5 things every Australian manufacturer must know about serialisation code

serialisation code has the potential to unlock huge benefits around traceability & transparency in the supply chain

Imagine if there was one thing you could do to battle counterfeiting, improve consumer safety, control inventory, optimise the supply chain processes and build brand trust. 

Actually, there is – it’s called serialisation

For most sectors, serialisation has flown under the radar for years. But the rise of counterfeiting and food fraud means the process of putting a unique mark on products has become increasingly popular with Australian manufacturers.

Whether you’re new to the concept or are seriously considering serialisation, there are few essential things every Australian manufacturer should know. 

Want to cut to the chase? This free whitepaper is a quick, but ultimate, guide to serialisation. Download Now

First, some basics:

Serialisation involves assigning and marking each product or product component with a unique identifier. 

What is serialisation?

So, marking isn’t done at a batch level, but a product level. 

A serialisation code can be as detailed as you need – aside from the unique identifier for each individual product, it can also include the Global Trade Identification Number (GTIN), SKU, product description, batch number and more. 

This all sounds quite simple, but done properly, serialisation has the potential to unlock huge benefits around traceability and transparency in the supply chain. 

Now you know the basics, here are five things every manufacturer should know about serialisation:

1. All serialisation starts with good coding

Serialisation starts with one simple physical code applied to the product packaging. This means you need to take time to work out which code you need, where it should go and any changes you will need to make in your line. 

The best approach is towork with your coding and labelling partner to determine the code’s location and permanency, and how to apply the code to your product using the right technology. Work with a technology partner such as Matthews who has expertise in serialisation code and can provide serialisation-ready devices and solutions.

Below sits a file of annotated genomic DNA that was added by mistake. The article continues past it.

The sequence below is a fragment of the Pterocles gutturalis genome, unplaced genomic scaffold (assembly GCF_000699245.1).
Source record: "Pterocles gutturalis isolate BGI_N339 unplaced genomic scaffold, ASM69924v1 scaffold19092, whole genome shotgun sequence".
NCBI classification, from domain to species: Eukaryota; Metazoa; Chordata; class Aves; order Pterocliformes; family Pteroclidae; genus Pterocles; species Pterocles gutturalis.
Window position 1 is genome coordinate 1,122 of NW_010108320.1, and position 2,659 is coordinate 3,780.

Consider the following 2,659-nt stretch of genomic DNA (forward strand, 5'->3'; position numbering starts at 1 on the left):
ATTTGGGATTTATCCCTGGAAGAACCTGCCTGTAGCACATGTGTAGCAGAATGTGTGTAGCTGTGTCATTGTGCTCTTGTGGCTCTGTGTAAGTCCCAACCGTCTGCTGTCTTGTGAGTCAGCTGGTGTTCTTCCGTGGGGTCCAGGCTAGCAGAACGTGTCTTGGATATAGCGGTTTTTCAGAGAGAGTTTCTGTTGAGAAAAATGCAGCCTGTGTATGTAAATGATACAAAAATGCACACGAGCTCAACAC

2. Serialisation is an imperative for processors who want to export to China and other overseas markets

Goods heading overseas are subject to more checks than ever before. Mostly, this comes down to the threat of terrorism. But the news about Australia’s contamination issues also has a big role to play. 

So if you want to export overseas, you need to invest in processes that deliver confidence in traceability and authentication – processes such as serialisation. 

This is especially the case for China. Increased regulation of the nutritionals (infant formula) market by the Chinese Government means Australian companies need to go through an audit process to gain registration before selling their product in China. 

Want to export to China? Serialisation 101 is for you.

As a solution, Camperdown Dairy used QR codes for serialisation.This allowed Chinese consumers to quickly check the authenticity and provenance of its products using their smartphones. In other words, to track the product from cow to can. Camperdown CEO Gavin Evans talks about the solution in this video below.

3. Serialisation can help you achieve full track and trace through the supply chain

Many manufacturers will stop at consumer-unit serialisation, which means you put a unique number on the unit using a data carrier, such as data bar, 2D code, or numeric code.